The New York Times reports:
The Justice Department has dispatched an experienced federal hate crimes lawyer to Iowa to help prosecute a man charged with murdering a transgender high school student last year, a highly unusual move that officials said was personally initiated by Attorney General Jeff Sessions.
In taking the step, Mr. Sessions, a staunch conservative, is sending a signal that he has made a priority of fighting violence against transgender people individually, even as he has rolled back legal protections for them collectively.
The Justice Department rarely assigns its lawyers to serve as local prosecutors, and only in cases in which they can provide expertise in areas that the federal government views as significant. By doing so in this instance, Mr. Sessions put the weight of the government behind a small-city murder case with overtones of gender identity and sexuality.
Kedarie Johnson, a 16-year-old student in Burlington, Iowa, was shot to death in March 2016. Family and friends told local newspapers that he was gay, identified as both male and female and occasionally went by the name Kandicee. Christopher Perras, a Justice Department lawyer, will serve as a county prosecutor in the case, according to court documents filed on Friday.
More about the case:
Curtis Dial, a Keokuk attorney appointed to represent Jorge “Lumni” Sanders-Galvez, 23, filed a motion Monday in Des Moines County District Court seeking “all of the federal grand jury testimony … and scientific results from the Federal Bureau of Investigation” into the March 2016 killing of Kedarie Johnson, 16, of Burlington.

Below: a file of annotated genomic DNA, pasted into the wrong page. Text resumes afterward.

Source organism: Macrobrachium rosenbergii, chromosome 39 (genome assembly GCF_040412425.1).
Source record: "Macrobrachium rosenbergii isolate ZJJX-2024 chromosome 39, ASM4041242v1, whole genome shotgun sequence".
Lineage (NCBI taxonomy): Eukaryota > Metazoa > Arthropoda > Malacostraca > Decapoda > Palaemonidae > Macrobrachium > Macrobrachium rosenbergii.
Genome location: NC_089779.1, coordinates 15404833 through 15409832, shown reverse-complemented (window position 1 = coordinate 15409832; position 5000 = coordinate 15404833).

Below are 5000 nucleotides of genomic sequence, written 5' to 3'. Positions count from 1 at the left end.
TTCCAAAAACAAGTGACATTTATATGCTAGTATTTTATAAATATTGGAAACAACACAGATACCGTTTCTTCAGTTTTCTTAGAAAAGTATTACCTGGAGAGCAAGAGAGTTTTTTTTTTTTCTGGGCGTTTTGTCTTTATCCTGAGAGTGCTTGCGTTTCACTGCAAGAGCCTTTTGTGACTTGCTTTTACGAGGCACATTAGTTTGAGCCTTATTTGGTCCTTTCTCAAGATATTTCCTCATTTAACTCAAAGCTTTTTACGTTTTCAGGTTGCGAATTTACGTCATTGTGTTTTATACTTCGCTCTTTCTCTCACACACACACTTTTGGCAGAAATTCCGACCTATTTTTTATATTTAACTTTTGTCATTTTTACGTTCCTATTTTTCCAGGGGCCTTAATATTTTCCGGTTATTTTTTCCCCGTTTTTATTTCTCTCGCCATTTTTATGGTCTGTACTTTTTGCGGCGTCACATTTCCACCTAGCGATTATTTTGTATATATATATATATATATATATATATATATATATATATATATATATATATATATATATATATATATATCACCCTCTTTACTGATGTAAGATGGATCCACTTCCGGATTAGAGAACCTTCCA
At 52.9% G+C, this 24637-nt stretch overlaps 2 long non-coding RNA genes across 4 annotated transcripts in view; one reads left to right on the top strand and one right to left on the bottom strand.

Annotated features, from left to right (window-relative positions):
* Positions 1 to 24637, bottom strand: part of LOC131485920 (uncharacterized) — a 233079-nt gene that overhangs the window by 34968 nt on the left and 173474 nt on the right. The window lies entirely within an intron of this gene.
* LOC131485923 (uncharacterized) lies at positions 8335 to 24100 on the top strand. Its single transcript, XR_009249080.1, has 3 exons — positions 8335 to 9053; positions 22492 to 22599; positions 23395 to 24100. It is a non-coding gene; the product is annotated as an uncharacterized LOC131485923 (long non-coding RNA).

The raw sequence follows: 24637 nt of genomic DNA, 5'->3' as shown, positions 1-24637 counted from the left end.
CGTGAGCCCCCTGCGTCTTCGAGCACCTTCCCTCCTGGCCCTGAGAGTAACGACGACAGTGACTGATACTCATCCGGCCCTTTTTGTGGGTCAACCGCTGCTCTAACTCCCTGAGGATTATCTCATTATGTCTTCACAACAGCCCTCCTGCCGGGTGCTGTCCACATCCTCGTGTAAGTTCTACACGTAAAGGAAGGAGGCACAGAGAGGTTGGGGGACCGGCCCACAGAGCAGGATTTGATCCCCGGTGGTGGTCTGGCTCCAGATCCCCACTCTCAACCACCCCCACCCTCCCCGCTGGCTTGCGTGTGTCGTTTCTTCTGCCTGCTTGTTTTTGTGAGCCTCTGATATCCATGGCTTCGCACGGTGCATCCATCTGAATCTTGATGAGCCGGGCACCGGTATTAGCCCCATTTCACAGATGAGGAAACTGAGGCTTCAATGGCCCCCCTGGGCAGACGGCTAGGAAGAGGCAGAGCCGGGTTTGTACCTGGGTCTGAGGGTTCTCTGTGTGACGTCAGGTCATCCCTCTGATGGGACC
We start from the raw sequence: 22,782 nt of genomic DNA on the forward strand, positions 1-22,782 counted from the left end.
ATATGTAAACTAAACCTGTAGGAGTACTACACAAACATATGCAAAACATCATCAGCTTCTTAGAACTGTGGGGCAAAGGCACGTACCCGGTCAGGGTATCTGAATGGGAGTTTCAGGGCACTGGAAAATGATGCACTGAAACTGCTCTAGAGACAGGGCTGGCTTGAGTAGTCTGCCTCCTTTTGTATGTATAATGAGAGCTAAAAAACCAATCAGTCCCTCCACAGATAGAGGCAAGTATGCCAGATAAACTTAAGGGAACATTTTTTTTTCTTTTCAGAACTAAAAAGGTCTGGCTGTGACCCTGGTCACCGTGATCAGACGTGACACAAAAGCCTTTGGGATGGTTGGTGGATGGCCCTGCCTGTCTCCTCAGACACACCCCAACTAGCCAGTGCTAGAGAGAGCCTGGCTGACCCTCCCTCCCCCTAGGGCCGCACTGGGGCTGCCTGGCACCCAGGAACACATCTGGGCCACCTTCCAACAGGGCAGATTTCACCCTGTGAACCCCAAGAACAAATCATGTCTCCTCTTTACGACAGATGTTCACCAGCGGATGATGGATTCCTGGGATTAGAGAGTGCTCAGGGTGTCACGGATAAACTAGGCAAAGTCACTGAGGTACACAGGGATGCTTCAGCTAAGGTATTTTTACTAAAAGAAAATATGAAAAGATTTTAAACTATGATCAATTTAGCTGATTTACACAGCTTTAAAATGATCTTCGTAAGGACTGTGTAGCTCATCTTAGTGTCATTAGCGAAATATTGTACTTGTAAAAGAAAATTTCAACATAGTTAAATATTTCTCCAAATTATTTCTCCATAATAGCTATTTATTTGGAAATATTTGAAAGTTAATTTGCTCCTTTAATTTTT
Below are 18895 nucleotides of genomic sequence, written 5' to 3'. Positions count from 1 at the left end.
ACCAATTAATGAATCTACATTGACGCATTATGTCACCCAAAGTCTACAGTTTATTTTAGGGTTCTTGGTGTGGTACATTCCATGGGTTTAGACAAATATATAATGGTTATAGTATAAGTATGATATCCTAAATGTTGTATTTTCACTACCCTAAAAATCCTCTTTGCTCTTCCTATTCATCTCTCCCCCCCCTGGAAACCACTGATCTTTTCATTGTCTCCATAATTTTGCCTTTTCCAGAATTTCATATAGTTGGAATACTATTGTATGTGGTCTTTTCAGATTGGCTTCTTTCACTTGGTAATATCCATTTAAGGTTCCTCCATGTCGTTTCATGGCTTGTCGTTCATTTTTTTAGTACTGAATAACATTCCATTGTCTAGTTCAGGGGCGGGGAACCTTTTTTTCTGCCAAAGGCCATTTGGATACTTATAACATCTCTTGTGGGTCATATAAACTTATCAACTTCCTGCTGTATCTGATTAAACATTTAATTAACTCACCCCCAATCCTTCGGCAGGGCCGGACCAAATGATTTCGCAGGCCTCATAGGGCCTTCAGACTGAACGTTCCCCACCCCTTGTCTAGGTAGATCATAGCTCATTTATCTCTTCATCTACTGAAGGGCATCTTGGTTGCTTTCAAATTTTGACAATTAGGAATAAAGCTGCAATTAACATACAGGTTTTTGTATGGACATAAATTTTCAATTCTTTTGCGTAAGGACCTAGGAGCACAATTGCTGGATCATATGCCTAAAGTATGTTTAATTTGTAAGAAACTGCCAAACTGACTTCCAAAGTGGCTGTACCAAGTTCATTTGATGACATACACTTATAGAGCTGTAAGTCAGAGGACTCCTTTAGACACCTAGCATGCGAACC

Sanders-Galvez is scheduled to go to trial on first-degree murder charges in state court Oct. 24. Dial said he needs the grand jury testimony to assist him in preparing his case in state court.
Dial’s motion is the first public court document, at either the state or federal level, to acknowledge a grand jury has been convened in U.S. District Court in Davenport. The grand jury is looking into the possibility of indicting Sanders-Galvez and a second-man, Jaron “Wikked West” Purham, 25, also of St. Louis, on federal hate crime charges in Johnson’s death.
Sanders-Galvez’ trial was moved from Des Moines County to Henry County. Brown moved Sanders-Galvez’ trial to Henry County after Dial argued he couldn’t get a fair trial in Des Moines County because of pretrial publicity.
Shortly after Johnson’s murder, local investigators said evidence they obtained during the investigation did not meet the law in Iowa that would have allowed state prosecutors to file hate crime charges against the men in Iowa. However, a federal hate crime has different elements.